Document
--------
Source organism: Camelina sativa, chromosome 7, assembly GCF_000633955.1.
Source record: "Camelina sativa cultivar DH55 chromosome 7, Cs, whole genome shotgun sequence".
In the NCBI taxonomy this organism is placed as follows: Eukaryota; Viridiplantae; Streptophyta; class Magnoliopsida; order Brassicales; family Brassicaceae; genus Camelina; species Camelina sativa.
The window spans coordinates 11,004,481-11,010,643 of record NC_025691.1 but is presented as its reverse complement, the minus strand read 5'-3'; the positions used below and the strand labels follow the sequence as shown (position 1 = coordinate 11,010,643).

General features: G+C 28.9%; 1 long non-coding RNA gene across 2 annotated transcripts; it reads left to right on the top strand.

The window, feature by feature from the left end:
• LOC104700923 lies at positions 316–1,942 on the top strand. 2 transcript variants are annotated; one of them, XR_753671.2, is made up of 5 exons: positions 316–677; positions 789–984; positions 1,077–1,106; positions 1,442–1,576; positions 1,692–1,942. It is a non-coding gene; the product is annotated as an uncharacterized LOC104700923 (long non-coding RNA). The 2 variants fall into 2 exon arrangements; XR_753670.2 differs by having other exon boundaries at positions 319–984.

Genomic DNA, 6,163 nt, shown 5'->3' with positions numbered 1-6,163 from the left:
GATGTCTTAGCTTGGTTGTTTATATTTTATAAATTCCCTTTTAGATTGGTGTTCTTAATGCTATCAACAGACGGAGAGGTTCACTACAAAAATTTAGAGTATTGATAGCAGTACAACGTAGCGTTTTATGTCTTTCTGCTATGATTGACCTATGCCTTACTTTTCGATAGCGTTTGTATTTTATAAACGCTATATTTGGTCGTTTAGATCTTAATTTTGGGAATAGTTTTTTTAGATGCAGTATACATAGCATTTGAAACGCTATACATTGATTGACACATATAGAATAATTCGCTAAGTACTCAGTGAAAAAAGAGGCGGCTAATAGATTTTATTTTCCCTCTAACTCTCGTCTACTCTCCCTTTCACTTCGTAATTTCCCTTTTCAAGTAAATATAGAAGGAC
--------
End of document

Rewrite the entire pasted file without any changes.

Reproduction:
Source organism: Camelina sativa, chromosome 7, assembly GCF_000633955.1.
Source record: "Camelina sativa cultivar DH55 chromosome 7, Cs, whole genome shotgun sequence".
In the NCBI taxonomy this organism is placed as follows: Eukaryota; Viridiplantae; Streptophyta; class Magnoliopsida; order Brassicales; family Brassicaceae; genus Camelina; species Camelina sativa.
The window spans coordinates 11,004,481-11,010,643 of record NC_025691.1 but is presented as its reverse complement, the minus strand read 5'-3'; the positions used below and the strand labels follow the sequence as shown (position 1 = coordinate 11,010,643).

General features: G+C 28.9%; 1 long non-coding RNA gene across 2 annotated transcripts; it reads left to right on the top strand.

The window, feature by feature from the left end:
• LOC104700923 lies at positions 316–1,942 on the top strand. 2 transcript variants are annotated; one of them, XR_753671.2, is made up of 5 exons: positions 316–677; positions 789–984; positions 1,077–1,106; positions 1,442–1,576; positions 1,692–1,942. It is a non-coding gene; the product is annotated as an uncharacterized LOC104700923 (long non-coding RNA). The 2 variants fall into 2 exon arrangements; XR_753670.2 differs by having other exon boundaries at positions 319–984.

Genomic DNA, 6,163 nt, shown 5'->3' with positions numbered 1-6,163 from the left:
GATGTCTTAGCTTGGTTGTTTATATTTTATAAATTCCCTTTTAGATTGGTGTTCTTAATGCTATCAACAGACGGAGAGGTTCACTACAAAAATTTAGAGTATTGATAGCAGTACAACGTAGCGTTTTATGTCTTTCTGCTATGATTGACCTATGCCTTACTTTTCGATAGCGTTTGTATTTTATAAACGCTATATTTGGTCGTTTAGATCTTAATTTTGGGAATAGTTTTTTTAGATGCAGTATACATAGCATTTGAAACGCTATACATTGATTGACACATATAGAATAATTCGCTAAGTACTCAGTGAAAAAAGAGGCGGCTAATAGATTTTATTTTCCCTCTAACTCTCGTCTACTCTCCCTTTCACTTCGTAATTTCCCTTTTCAAGTAAATATAGAAGGAC